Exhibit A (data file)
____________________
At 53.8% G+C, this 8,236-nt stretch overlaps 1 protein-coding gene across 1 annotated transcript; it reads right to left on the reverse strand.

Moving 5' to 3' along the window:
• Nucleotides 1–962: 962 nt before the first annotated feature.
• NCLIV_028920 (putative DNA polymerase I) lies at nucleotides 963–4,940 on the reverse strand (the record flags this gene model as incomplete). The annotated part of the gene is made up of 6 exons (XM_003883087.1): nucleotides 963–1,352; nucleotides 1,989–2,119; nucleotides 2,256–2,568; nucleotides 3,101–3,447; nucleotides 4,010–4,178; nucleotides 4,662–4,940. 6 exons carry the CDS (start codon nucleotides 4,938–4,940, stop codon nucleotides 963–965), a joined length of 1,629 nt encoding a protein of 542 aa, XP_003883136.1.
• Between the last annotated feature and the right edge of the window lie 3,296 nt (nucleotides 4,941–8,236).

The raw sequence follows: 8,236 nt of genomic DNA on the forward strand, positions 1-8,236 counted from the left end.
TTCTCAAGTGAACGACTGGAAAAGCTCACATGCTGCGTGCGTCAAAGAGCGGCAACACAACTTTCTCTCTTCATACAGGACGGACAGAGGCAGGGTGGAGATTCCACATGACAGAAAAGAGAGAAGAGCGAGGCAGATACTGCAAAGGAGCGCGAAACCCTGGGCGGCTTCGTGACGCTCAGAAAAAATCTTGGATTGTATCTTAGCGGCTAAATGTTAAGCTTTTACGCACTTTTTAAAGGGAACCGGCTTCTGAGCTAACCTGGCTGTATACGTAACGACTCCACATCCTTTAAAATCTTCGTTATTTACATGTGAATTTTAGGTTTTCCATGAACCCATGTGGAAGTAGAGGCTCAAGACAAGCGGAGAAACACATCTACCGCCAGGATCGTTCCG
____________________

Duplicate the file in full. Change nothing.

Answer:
At 53.8% G+C, this 8,236-nt stretch overlaps 1 protein-coding gene across 1 annotated transcript; it reads right to left on the reverse strand.

Moving 5' to 3' along the window:
• Nucleotides 1–962: 962 nt before the first annotated feature.
• NCLIV_028920 (putative DNA polymerase I) lies at nucleotides 963–4,940 on the reverse strand (the record flags this gene model as incomplete). The annotated part of the gene is made up of 6 exons (XM_003883087.1): nucleotides 963–1,352; nucleotides 1,989–2,119; nucleotides 2,256–2,568; nucleotides 3,101–3,447; nucleotides 4,010–4,178; nucleotides 4,662–4,940. 6 exons carry the CDS (start codon nucleotides 4,938–4,940, stop codon nucleotides 963–965), a joined length of 1,629 nt encoding a protein of 542 aa, XP_003883136.1.
• Between the last annotated feature and the right edge of the window lie 3,296 nt (nucleotides 4,941–8,236).

The raw sequence follows: 8,236 nt of genomic DNA on the forward strand, positions 1-8,236 counted from the left end.
TTCTCAAGTGAACGACTGGAAAAGCTCACATGCTGCGTGCGTCAAAGAGCGGCAACACAACTTTCTCTCTTCATACAGGACGGACAGAGGCAGGGTGGAGATTCCACATGACAGAAAAGAGAGAAGAGCGAGGCAGATACTGCAAAGGAGCGCGAAACCCTGGGCGGCTTCGTGACGCTCAGAAAAAATCTTGGATTGTATCTTAGCGGCTAAATGTTAAGCTTTTACGCACTTTTTAAAGGGAACCGGCTTCTGAGCTAACCTGGCTGTATACGTAACGACTCCACATCCTTTAAAATCTTCGTTATTTACATGTGAATTTTAGGTTTTCCATGAACCCATGTGGAAGTAGAGGCTCAAGACAAGCGGAGAAACACATCTACCGCCAGGATCGTTCCG